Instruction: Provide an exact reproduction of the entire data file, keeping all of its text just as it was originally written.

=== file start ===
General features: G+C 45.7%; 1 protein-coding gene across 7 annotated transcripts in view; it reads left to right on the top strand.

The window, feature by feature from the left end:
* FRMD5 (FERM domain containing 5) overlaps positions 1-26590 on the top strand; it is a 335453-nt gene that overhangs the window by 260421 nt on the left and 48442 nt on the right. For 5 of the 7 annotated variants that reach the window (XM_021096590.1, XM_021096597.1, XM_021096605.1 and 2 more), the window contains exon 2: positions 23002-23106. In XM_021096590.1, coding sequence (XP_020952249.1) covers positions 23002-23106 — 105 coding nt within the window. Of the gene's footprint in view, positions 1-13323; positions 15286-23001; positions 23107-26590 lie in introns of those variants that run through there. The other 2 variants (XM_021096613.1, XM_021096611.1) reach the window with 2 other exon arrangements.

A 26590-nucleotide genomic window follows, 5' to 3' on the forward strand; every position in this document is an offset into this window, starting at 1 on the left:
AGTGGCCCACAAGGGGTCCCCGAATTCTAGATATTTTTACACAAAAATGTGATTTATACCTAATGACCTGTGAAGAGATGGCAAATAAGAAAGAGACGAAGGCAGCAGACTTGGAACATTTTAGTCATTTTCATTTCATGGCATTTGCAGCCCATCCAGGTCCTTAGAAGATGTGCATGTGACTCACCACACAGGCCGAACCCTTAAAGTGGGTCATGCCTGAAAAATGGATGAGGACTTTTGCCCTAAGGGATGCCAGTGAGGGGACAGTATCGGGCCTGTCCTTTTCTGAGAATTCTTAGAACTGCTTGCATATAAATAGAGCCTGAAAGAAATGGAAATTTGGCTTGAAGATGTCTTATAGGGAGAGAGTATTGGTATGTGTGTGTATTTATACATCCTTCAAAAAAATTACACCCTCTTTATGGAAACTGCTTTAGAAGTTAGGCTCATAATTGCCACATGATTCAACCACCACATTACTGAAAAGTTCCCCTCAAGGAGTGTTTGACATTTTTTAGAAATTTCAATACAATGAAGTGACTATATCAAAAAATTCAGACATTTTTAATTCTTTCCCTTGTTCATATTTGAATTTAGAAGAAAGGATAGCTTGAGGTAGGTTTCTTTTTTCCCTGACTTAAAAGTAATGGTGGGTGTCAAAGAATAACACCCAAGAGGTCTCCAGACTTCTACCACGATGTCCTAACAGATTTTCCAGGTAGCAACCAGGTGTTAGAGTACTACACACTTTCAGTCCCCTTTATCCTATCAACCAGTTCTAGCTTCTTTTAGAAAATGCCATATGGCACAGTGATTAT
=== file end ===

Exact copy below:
General features: G+C 45.7%; 1 protein-coding gene across 7 annotated transcripts in view; it reads left to right on the top strand.

The window, feature by feature from the left end:
* FRMD5 (FERM domain containing 5) overlaps positions 1-26590 on the top strand; it is a 335453-nt gene that overhangs the window by 260421 nt on the left and 48442 nt on the right. For 5 of the 7 annotated variants that reach the window (XM_021096590.1, XM_021096597.1, XM_021096605.1 and 2 more), the window contains exon 2: positions 23002-23106. In XM_021096590.1, coding sequence (XP_020952249.1) covers positions 23002-23106 — 105 coding nt within the window. Of the gene's footprint in view, positions 1-13323; positions 15286-23001; positions 23107-26590 lie in introns of those variants that run through there. The other 2 variants (XM_021096613.1, XM_021096611.1) reach the window with 2 other exon arrangements.

A 26590-nucleotide genomic window follows, 5' to 3' on the forward strand; every position in this document is an offset into this window, starting at 1 on the left:
AGTGGCCCACAAGGGGTCCCCGAATTCTAGATATTTTTACACAAAAATGTGATTTATACCTAATGACCTGTGAAGAGATGGCAAATAAGAAAGAGACGAAGGCAGCAGACTTGGAACATTTTAGTCATTTTCATTTCATGGCATTTGCAGCCCATCCAGGTCCTTAGAAGATGTGCATGTGACTCACCACACAGGCCGAACCCTTAAAGTGGGTCATGCCTGAAAAATGGATGAGGACTTTTGCCCTAAGGGATGCCAGTGAGGGGACAGTATCGGGCCTGTCCTTTTCTGAGAATTCTTAGAACTGCTTGCATATAAATAGAGCCTGAAAGAAATGGAAATTTGGCTTGAAGATGTCTTATAGGGAGAGAGTATTGGTATGTGTGTGTATTTATACATCCTTCAAAAAAATTACACCCTCTTTATGGAAACTGCTTTAGAAGTTAGGCTCATAATTGCCACATGATTCAACCACCACATTACTGAAAAGTTCCCCTCAAGGAGTGTTTGACATTTTTTAGAAATTTCAATACAATGAAGTGACTATATCAAAAAATTCAGACATTTTTAATTCTTTCCCTTGTTCATATTTGAATTTAGAAGAAAGGATAGCTTGAGGTAGGTTTCTTTTTTCCCTGACTTAAAAGTAATGGTGGGTGTCAAAGAATAACACCCAAGAGGTCTCCAGACTTCTACCACGATGTCCTAACAGATTTTCCAGGTAGCAACCAGGTGTTAGAGTACTACACACTTTCAGTCCCCTTTATCCTATCAACCAGTTCTAGCTTCTTTTAGAAAATGCCATATGGCACAGTGATTAT